China’s Belt and Road Initiative is a colossal infrastructure plan that could transform the economies of nations around the world. But with its focus on coal-fired power plants, the effort could obliterate any chance of reducing emissions and tip the world into catastrophic climate change.
By Isabel Hilton • January 3, 2019
China’s Belt and Road Initiative (BRI), launched by President Xi Jinping in 2013, has been described as the most ambitious infrastructure project in history. It is a plan to finance and build roads, railways, bridges, ports, and industrial parks abroad, beginning with China’s neighbors in Central, South, and Southeast Asia and eventually reaching Western Europe and across the Pacific to Latin America. The more than 70 countries that have formally signed up to participate account for two-thirds of the world’s population, 30 percent of global GDP, and an estimated 75 percent of known energy reserves.
The first phase — of transport and energy infrastructure and seaports — will enable a level of industrial development and economic integration that Beijing hopes will generate new markets for Chinese companies and create a Chinese-dominated network of countries, tied into China’s economic and industrial realm. If successful, it would create a sphere of technological, economic, diplomatic, and strategic power big enough to challenge that of the United States.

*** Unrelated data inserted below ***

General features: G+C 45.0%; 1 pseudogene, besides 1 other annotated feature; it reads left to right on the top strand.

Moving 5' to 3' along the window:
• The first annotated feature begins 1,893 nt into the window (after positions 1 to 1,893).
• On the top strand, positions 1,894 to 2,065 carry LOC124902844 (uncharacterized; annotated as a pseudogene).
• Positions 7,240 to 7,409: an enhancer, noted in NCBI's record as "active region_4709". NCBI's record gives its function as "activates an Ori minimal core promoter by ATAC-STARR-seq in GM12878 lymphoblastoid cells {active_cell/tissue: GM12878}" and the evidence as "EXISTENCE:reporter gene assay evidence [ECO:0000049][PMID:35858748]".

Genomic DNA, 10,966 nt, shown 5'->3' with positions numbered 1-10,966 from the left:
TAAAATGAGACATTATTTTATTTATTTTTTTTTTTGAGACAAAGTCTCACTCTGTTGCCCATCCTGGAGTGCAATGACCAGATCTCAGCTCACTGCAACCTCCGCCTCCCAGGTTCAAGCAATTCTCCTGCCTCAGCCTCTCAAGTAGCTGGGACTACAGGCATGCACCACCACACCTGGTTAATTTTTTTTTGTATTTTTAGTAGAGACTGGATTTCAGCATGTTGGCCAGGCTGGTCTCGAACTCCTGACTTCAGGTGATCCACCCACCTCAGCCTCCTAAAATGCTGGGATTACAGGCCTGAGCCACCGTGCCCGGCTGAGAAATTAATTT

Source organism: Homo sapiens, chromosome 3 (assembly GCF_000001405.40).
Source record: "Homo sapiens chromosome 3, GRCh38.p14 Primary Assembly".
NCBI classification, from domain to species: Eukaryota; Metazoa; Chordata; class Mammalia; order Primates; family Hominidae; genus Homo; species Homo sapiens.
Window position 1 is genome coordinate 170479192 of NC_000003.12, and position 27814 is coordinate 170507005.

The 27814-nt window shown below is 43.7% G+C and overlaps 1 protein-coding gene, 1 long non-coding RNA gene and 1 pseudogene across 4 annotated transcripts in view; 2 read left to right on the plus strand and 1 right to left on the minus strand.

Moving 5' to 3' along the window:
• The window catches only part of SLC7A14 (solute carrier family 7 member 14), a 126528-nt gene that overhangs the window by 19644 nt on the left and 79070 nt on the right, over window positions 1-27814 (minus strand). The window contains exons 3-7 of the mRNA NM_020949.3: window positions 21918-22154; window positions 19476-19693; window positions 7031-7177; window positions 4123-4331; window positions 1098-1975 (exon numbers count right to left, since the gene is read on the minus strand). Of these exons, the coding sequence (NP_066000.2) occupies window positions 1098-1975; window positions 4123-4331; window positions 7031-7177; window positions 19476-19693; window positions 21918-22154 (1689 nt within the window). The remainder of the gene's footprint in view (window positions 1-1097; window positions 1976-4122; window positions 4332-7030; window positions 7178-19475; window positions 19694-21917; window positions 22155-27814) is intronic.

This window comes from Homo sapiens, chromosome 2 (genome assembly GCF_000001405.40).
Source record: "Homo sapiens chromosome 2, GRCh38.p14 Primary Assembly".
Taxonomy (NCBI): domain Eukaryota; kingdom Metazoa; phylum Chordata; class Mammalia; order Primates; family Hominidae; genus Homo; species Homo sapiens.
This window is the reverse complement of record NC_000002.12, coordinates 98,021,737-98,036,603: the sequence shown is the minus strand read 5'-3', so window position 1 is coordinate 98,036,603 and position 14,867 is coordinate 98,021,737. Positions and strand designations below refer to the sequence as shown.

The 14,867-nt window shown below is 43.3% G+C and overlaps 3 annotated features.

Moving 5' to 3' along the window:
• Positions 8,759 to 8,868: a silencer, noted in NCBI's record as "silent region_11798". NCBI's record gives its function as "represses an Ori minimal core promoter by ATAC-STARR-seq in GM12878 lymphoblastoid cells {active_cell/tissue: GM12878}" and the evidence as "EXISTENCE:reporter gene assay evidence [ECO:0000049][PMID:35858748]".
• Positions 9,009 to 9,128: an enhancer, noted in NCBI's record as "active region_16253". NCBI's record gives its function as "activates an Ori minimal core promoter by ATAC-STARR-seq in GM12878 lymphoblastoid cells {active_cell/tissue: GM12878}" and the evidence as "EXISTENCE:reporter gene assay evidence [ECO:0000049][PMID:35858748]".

BRI has the potential to transform economies in China’s partner countries. Yet it could also tip the world into catastrophic climate change.
Speaking at a meeting in San Francisco in September, Nicholas Stern, the prominent British economist, laid out his concerns: “The more than 70 countries that are signed up to the Belt and Road Initiative,” he said, “have an average GDP of around one-third of that of China. If they adopt China’s development model, which resulted in a doubling of China’s GHG [greenhouse gas] emissions in the first decade of the century, it would make the emissions targets in the Paris Agreement impossible.”